Review Price free/subscription
Pure Pocket DAB 2000 - Pure Pocket DAB 2000
The Revu mode works well once activated, which is done by holding down the button. A counter at the top shows how far behind the live broadcast you are - though if it showed a minus symbol it would be even clearer. Alternatively, you press it just once to pause the broadcast. You hold left on the rocker to rewind, and right to forward up to the live broadcast. The problem is that it’s too easy to press the rocker, which cancels Revu mode.
The biggest flaw with the Revu mode however, is that it's not on by default. It needs to be manually activated, which essentially removes its use as a spur-of-the-moment tool. If you’ve just missed something you won’t know to activate it until it’s too late. Having it on all the time might be a drain on the battery but if would be nice to have the option to have in on by default as there is with Sky +.
Finally there’s an optical out on the top, should you wish to output to an amp or an Minidisc player. The Pocket DAB 2000 is powered by three removable AA batteries and a set of rechargeable Ni-MH batteries and a wall charger are supplied. The battery life is rated at 10 hours for DAB and 20 for FM, which seemed about right.
There’s no doubting the ability and the potential sound quality of the Pocket DAB 2000. After using it for some time however, I was left with the feeling that while I was impressed with the abilities of Imagination Technologies as a chip designer, the product was firmly let down by the design and interface. When you bring home and unpack and iPod you’ll see the legend, ‘Designed by Apple in California’. With the Pocket DAB 2000 I wouldn’t have been surprised to see the words, ‘Designed by a Bloke Called Gerald in Sheffield’. Despite its wealth of features it’s just too large and cumbersome to enjoy. 'Pocket' DAB seems a bit optmistic. If you want DAB on the move, the MPIO PD100 has the advantage of size and can also record and play MP3. True, it doesn’t have Revu, but I see that as being most useful when you’re listening at home and the phone rings. And if your reception isn’t’ up to scratch, you’ll be hard pressed in some areas to record anything but digital noise.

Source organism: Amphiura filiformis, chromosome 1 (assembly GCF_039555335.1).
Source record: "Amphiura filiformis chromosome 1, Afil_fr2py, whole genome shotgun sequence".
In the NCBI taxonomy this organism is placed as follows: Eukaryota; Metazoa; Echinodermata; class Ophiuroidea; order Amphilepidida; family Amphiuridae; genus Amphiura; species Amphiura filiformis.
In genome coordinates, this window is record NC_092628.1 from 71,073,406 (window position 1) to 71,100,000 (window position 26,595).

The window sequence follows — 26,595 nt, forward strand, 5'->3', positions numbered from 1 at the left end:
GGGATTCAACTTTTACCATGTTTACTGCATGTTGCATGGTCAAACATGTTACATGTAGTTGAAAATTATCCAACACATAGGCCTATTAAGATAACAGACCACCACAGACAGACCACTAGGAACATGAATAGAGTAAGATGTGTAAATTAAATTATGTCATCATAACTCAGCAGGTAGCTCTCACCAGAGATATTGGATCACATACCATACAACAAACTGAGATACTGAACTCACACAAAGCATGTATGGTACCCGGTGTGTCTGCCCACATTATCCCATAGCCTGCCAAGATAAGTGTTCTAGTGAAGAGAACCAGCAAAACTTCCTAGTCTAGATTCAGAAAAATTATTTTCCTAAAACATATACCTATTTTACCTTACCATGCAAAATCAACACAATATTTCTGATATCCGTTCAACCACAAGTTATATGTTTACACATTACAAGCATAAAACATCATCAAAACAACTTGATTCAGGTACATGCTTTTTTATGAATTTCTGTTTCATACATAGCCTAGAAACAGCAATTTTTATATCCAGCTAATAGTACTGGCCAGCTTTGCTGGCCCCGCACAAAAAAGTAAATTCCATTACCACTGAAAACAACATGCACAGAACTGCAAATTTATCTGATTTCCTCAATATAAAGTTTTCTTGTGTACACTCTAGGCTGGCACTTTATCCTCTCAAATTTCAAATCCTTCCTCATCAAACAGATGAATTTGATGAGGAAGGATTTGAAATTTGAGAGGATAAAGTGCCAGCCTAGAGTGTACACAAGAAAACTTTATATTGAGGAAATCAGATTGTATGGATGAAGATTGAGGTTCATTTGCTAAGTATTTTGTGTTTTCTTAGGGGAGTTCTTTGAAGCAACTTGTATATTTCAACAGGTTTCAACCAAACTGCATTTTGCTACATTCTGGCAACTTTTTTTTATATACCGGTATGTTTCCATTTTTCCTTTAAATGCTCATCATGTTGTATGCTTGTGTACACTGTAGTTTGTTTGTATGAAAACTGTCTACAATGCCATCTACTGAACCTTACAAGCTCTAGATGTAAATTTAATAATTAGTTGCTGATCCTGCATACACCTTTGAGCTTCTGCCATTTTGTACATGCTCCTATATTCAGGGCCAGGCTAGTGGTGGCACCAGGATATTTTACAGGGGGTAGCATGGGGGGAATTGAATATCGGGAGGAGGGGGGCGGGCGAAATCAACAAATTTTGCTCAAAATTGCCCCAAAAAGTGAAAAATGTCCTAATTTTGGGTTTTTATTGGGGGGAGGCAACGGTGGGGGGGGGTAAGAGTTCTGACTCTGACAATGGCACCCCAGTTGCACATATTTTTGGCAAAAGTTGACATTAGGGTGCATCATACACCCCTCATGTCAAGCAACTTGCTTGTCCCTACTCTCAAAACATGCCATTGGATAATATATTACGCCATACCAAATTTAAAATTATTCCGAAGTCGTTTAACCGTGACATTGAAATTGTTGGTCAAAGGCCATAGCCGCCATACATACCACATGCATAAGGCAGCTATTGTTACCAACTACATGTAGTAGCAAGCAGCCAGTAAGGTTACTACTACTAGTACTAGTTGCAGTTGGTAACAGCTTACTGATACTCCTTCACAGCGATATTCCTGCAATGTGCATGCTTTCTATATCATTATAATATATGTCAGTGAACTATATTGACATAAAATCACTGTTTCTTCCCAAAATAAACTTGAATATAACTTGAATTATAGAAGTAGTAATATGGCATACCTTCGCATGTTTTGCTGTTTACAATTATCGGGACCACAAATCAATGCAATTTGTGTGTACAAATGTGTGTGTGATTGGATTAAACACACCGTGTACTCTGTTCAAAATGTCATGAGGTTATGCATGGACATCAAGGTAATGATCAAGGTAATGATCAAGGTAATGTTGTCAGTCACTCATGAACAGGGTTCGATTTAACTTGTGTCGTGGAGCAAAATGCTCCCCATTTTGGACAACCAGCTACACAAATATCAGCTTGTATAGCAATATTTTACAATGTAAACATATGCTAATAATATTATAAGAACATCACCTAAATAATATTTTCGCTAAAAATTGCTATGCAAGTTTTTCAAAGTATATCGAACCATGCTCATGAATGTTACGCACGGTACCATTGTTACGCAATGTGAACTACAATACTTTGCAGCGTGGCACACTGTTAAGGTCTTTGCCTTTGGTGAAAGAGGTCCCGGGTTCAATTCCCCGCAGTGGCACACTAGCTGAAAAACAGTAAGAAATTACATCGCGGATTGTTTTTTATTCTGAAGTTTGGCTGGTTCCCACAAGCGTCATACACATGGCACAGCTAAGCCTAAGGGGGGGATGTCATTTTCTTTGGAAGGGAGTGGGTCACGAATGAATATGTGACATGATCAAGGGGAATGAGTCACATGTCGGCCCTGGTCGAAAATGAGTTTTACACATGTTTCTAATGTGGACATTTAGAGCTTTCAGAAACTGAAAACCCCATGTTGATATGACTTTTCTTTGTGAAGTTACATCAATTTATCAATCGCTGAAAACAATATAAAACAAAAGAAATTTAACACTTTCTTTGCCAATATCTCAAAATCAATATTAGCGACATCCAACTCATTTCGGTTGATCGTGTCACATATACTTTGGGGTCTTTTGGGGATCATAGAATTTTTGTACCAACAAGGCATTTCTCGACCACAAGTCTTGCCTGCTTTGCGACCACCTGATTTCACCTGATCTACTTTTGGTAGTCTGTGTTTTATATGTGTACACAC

Certainly a feature laden player, but getting the best out of it will very much depend on the on the quality of your DAB reception, which on the move, will be unpredictable at best.